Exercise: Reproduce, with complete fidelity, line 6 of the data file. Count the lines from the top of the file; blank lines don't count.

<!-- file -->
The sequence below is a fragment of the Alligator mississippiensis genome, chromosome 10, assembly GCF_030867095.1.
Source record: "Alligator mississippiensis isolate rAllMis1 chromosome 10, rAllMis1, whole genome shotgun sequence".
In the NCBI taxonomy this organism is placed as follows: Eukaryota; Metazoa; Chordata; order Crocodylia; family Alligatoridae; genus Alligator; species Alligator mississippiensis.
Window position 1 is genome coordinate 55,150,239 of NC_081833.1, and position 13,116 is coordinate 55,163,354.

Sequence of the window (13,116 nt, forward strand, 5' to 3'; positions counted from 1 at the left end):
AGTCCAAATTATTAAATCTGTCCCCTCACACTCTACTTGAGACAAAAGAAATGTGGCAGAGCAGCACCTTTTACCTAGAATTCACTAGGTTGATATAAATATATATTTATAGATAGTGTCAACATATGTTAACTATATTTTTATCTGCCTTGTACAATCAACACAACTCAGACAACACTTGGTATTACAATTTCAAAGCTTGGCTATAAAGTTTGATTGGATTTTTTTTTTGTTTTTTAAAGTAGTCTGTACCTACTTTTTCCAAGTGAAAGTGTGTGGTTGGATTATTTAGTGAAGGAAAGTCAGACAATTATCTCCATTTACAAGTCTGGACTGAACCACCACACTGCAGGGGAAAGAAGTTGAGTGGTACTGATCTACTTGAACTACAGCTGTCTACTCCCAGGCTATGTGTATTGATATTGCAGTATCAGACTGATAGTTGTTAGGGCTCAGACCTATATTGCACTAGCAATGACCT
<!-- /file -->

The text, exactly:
AGTCCAAATTATTAAATCTGTCCCCTCACACTCTACTTGAGACAAAAGAAATGTGGCAGAGCAGCACCTTTTACCTAGAATTCACTAGGTTGATATAAATATATATTTATAGATAGTGTCAACATATGTTAACTATATTTTTATCTGCCTTGTACAATCAACACAACTCAGACAACACTTGGTATTACAATTTCAAAGCTTGGCTATAAAGTTTGATTGGATTTTTTTTTTGTTTTTTAAAGTAGTCTGTACCTACTTTTTCCAAGTGAAAGTGTGTGGTTGGATTATTTAGTGAAGGAAAGTCAGACAATTATCTCCATTTACAAGTCTGGACTGAACCACCACACTGCAGGGGAAAGAAGTTGAGTGGTACTGATCTACTTGAACTACAGCTGTCTACTCCCAGGCTATGTGTATTGATATTGCAGTATCAGACTGATAGTTGTTAGGGCTCAGACCTATATTGCACTAGCAATGACCT